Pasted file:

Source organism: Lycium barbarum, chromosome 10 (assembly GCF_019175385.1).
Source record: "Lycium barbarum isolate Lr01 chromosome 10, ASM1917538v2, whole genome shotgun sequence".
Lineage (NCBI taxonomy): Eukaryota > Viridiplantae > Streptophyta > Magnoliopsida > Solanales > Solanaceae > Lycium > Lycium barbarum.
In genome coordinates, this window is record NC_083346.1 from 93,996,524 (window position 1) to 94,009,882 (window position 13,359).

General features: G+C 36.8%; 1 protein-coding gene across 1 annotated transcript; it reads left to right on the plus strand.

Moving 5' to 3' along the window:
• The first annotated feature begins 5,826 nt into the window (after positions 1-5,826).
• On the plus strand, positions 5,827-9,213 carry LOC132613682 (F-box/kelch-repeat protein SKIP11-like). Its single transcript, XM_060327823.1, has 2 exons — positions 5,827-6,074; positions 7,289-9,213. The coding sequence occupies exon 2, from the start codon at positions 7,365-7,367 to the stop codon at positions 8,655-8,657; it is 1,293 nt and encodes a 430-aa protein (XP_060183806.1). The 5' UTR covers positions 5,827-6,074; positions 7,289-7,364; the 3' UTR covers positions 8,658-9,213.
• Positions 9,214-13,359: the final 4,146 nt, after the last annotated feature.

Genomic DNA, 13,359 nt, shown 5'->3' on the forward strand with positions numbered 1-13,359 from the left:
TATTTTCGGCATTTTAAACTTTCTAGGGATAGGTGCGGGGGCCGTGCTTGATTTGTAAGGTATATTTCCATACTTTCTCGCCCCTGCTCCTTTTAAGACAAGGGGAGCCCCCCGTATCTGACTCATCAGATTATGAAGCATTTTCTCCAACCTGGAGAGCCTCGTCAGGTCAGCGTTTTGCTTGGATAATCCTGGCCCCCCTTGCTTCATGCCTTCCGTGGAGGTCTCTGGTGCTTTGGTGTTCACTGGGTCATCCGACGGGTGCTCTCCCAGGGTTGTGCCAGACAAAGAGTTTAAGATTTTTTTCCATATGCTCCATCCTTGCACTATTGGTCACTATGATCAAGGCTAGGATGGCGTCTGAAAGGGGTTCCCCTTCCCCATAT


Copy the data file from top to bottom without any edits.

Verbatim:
Source organism: Lycium barbarum, chromosome 10 (assembly GCF_019175385.1).
Source record: "Lycium barbarum isolate Lr01 chromosome 10, ASM1917538v2, whole genome shotgun sequence".
Lineage (NCBI taxonomy): Eukaryota > Viridiplantae > Streptophyta > Magnoliopsida > Solanales > Solanaceae > Lycium > Lycium barbarum.
In genome coordinates, this window is record NC_083346.1 from 93,996,524 (window position 1) to 94,009,882 (window position 13,359).

General features: G+C 36.8%; 1 protein-coding gene across 1 annotated transcript; it reads left to right on the plus strand.

Moving 5' to 3' along the window:
• The first annotated feature begins 5,826 nt into the window (after positions 1-5,826).
• On the plus strand, positions 5,827-9,213 carry LOC132613682 (F-box/kelch-repeat protein SKIP11-like). Its single transcript, XM_060327823.1, has 2 exons — positions 5,827-6,074; positions 7,289-9,213. The coding sequence occupies exon 2, from the start codon at positions 7,365-7,367 to the stop codon at positions 8,655-8,657; it is 1,293 nt and encodes a 430-aa protein (XP_060183806.1). The 5' UTR covers positions 5,827-6,074; positions 7,289-7,364; the 3' UTR covers positions 8,658-9,213.
• Positions 9,214-13,359: the final 4,146 nt, after the last annotated feature.

Genomic DNA, 13,359 nt, shown 5'->3' on the forward strand with positions numbered 1-13,359 from the left:
TATTTTCGGCATTTTAAACTTTCTAGGGATAGGTGCGGGGGCCGTGCTTGATTTGTAAGGTATATTTCCATACTTTCTCGCCCCTGCTCCTTTTAAGACAAGGGGAGCCCCCCGTATCTGACTCATCAGATTATGAAGCATTTTCTCCAACCTGGAGAGCCTCGTCAGGTCAGCGTTTTGCTTGGATAATCCTGGCCCCCCTTGCTTCATGCCTTCCGTGGAGGTCTCTGGTGCTTTGGTGTTCACTGGGTCATCCGACGGGTGCTCTCCCAGGGTTGTGCCAGACAAAGAGTTTAAGATTTTTTTCCATATGCTCCATCCTTGCACTATTGGTCACTATGATCAAGGCTAGGATGGCGTCTGAAAGGGGTTCCCCTTCCCCATAT